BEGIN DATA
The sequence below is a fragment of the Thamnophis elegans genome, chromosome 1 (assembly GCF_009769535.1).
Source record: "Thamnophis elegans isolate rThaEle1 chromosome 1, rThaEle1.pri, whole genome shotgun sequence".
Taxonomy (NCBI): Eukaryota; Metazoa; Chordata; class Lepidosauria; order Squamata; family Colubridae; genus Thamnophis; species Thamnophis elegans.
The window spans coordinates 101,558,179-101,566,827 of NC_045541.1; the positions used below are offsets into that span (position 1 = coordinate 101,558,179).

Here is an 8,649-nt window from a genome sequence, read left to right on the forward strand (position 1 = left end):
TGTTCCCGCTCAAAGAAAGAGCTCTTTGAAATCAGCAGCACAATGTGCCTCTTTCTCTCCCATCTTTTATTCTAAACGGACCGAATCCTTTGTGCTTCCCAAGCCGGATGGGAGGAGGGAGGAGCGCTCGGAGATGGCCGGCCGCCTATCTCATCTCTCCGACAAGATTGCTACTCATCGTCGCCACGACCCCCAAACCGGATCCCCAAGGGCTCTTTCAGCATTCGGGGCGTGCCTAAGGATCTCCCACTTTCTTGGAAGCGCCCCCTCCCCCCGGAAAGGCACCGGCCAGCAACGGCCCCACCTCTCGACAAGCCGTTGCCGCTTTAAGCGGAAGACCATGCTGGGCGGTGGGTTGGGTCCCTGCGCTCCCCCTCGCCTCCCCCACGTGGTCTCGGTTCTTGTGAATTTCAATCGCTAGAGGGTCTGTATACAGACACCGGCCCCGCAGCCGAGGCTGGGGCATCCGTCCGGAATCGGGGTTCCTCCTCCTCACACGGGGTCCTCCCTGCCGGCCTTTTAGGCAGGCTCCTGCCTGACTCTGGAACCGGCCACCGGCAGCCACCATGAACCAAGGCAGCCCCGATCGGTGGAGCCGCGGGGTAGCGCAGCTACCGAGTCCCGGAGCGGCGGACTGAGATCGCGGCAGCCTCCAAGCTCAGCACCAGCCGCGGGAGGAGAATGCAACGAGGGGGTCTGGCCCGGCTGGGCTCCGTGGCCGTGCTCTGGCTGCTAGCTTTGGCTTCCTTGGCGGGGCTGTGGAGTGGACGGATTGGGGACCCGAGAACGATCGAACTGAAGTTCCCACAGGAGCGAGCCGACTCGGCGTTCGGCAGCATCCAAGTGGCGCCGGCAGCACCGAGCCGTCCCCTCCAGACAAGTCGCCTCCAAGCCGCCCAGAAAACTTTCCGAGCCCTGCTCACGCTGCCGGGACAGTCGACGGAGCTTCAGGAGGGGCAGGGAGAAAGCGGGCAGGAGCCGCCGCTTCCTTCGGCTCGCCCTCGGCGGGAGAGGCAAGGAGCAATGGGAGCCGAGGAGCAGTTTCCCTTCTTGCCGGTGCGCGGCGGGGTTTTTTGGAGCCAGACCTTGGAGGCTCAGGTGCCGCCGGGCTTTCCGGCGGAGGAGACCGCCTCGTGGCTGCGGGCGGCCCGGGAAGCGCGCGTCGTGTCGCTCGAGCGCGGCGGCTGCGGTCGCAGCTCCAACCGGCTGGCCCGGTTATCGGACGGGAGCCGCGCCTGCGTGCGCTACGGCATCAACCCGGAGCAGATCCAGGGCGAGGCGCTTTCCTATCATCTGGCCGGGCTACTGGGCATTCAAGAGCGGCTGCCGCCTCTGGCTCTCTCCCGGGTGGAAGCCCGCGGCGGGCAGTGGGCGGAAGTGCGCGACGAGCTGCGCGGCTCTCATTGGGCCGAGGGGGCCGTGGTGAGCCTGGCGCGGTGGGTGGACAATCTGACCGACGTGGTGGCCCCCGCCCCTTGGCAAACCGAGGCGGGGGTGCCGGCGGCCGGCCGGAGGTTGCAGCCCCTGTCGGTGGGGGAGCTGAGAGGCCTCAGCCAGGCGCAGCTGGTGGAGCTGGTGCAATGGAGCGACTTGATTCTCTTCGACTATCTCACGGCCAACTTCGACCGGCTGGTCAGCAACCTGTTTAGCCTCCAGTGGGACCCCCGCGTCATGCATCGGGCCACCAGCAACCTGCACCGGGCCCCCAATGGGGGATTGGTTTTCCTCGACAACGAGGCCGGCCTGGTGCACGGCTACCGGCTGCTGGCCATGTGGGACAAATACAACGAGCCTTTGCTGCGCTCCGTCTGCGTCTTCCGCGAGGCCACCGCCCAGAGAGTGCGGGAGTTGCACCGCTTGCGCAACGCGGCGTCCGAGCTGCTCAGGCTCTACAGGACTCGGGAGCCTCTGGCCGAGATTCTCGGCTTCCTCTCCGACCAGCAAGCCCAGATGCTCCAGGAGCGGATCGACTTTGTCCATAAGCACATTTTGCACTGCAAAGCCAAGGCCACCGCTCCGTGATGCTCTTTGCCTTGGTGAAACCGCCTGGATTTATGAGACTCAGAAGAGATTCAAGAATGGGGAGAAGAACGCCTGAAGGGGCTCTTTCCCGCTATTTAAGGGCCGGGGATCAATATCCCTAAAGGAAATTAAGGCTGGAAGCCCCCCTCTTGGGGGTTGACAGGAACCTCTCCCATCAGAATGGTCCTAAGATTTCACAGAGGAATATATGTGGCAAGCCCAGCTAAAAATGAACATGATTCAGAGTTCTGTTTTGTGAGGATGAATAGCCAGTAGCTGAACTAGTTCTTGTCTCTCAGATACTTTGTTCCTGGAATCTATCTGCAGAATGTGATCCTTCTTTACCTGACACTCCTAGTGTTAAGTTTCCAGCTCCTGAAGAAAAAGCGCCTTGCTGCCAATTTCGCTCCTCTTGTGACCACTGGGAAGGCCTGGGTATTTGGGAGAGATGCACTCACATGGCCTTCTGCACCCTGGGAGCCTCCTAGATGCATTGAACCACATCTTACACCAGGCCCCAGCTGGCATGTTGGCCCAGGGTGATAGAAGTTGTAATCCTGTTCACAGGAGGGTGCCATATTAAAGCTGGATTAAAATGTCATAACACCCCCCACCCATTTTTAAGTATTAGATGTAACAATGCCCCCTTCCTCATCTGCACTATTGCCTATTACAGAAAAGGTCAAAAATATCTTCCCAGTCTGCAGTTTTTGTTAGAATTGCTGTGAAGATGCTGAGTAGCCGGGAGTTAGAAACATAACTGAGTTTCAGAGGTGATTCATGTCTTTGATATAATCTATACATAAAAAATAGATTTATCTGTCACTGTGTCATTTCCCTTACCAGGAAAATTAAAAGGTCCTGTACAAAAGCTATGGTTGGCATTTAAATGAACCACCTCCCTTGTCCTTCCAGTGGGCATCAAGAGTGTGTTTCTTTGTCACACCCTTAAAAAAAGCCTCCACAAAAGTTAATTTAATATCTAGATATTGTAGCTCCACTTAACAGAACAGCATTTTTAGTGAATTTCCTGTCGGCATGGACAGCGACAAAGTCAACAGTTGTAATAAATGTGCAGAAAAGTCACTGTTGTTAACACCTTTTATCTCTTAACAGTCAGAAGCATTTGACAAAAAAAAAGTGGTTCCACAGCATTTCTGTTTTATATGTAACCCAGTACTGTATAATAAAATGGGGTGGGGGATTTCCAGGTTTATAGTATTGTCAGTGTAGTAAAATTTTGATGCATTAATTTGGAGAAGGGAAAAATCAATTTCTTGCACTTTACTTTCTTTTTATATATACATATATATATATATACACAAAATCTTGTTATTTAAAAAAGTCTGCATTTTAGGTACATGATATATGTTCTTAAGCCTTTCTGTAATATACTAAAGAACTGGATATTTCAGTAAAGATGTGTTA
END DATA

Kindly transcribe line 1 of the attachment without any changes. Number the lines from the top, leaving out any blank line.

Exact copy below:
The sequence below is a fragment of the Thamnophis elegans genome, chromosome 1 (assembly GCF_009769535.1).